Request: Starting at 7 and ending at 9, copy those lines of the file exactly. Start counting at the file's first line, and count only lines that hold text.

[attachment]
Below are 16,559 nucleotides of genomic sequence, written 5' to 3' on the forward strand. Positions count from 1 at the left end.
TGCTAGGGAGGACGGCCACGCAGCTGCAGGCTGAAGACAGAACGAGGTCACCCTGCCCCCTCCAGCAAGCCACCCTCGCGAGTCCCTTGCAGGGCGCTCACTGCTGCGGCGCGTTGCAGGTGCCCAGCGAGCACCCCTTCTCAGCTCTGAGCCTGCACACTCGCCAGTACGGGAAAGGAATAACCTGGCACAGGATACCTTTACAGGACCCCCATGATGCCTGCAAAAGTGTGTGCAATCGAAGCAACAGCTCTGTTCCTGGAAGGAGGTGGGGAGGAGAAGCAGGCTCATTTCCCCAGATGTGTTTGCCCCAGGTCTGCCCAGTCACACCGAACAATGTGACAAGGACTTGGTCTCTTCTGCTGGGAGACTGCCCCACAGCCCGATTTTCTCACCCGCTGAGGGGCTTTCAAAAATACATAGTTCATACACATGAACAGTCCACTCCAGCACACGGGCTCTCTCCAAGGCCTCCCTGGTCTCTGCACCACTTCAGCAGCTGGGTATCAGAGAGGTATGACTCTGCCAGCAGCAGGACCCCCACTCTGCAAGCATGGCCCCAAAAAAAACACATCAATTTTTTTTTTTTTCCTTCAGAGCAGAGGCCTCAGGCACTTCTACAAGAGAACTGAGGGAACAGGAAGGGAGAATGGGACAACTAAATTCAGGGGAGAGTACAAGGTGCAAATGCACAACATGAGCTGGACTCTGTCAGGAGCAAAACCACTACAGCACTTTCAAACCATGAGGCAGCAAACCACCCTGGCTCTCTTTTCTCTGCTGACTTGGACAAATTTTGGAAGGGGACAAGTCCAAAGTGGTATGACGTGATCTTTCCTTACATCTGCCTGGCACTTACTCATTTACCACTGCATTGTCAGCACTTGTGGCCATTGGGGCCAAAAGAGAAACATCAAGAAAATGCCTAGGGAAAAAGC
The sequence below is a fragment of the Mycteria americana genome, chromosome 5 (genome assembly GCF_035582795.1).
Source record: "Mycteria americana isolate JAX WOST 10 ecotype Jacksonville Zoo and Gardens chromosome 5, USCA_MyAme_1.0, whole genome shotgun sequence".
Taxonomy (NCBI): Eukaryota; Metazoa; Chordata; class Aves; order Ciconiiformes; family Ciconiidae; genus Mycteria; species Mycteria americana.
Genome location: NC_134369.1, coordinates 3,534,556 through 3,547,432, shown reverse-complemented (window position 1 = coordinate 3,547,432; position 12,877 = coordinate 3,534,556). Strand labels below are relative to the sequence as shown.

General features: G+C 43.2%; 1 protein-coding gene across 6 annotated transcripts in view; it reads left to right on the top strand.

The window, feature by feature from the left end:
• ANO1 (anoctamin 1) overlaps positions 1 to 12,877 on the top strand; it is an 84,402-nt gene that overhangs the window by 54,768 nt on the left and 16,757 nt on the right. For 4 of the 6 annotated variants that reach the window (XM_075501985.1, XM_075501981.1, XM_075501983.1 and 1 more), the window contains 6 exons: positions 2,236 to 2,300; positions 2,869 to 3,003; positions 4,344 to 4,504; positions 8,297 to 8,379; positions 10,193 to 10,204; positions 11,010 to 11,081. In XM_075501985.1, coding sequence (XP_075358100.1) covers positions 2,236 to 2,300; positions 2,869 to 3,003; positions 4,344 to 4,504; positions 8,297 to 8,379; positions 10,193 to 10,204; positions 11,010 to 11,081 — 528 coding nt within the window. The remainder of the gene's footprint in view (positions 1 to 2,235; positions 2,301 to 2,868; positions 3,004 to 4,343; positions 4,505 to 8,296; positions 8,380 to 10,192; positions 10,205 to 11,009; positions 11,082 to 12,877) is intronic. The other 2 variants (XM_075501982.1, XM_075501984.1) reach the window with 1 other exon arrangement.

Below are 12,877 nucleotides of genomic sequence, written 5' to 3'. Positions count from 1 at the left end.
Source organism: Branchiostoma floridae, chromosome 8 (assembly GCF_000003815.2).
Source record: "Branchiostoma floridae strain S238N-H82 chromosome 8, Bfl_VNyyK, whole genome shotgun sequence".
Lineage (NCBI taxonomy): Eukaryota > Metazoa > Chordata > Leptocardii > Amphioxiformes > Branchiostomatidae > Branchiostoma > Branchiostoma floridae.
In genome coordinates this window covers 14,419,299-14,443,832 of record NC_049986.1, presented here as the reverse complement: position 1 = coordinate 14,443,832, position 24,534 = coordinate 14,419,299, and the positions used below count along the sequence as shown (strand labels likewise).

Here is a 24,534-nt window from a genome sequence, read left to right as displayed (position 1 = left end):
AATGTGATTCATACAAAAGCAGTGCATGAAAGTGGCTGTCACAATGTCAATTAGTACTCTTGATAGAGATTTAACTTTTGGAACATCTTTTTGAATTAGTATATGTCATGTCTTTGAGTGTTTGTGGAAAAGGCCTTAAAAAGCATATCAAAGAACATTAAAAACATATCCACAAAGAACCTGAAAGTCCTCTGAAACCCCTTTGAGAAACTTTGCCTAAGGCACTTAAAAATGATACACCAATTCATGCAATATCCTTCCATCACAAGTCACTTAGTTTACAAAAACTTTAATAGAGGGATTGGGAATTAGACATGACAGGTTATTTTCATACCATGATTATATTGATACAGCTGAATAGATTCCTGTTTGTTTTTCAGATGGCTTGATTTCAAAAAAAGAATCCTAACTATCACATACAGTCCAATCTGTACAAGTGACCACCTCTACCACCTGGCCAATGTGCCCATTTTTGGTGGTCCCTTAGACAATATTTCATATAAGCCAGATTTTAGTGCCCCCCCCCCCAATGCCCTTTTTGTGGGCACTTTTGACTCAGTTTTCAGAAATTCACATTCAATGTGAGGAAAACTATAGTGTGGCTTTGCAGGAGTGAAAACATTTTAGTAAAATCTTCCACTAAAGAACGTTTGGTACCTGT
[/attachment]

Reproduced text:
General features: G+C 43.2%; 1 protein-coding gene across 6 annotated transcripts in view; it reads left to right on the top strand.

The window, feature by feature from the left end:
• ANO1 (anoctamin 1) overlaps positions 1 to 12,877 on the top strand; it is an 84,402-nt gene that overhangs the window by 54,768 nt on the left and 16,757 nt on the right. For 4 of the 6 annotated variants that reach the window (XM_075501985.1, XM_075501981.1, XM_075501983.1 and 1 more), the window contains 6 exons: positions 2,236 to 2,300; positions 2,869 to 3,003; positions 4,344 to 4,504; positions 8,297 to 8,379; positions 10,193 to 10,204; positions 11,010 to 11,081. In XM_075501985.1, coding sequence (XP_075358100.1) covers positions 2,236 to 2,300; positions 2,869 to 3,003; positions 4,344 to 4,504; positions 8,297 to 8,379; positions 10,193 to 10,204; positions 11,010 to 11,081 — 528 coding nt within the window. The remainder of the gene's footprint in view (positions 1 to 2,235; positions 2,301 to 2,868; positions 3,004 to 4,343; positions 4,505 to 8,296; positions 8,380 to 10,192; positions 10,205 to 11,009; positions 11,082 to 12,877) is intronic. The other 2 variants (XM_075501982.1, XM_075501984.1) reach the window with 1 other exon arrangement.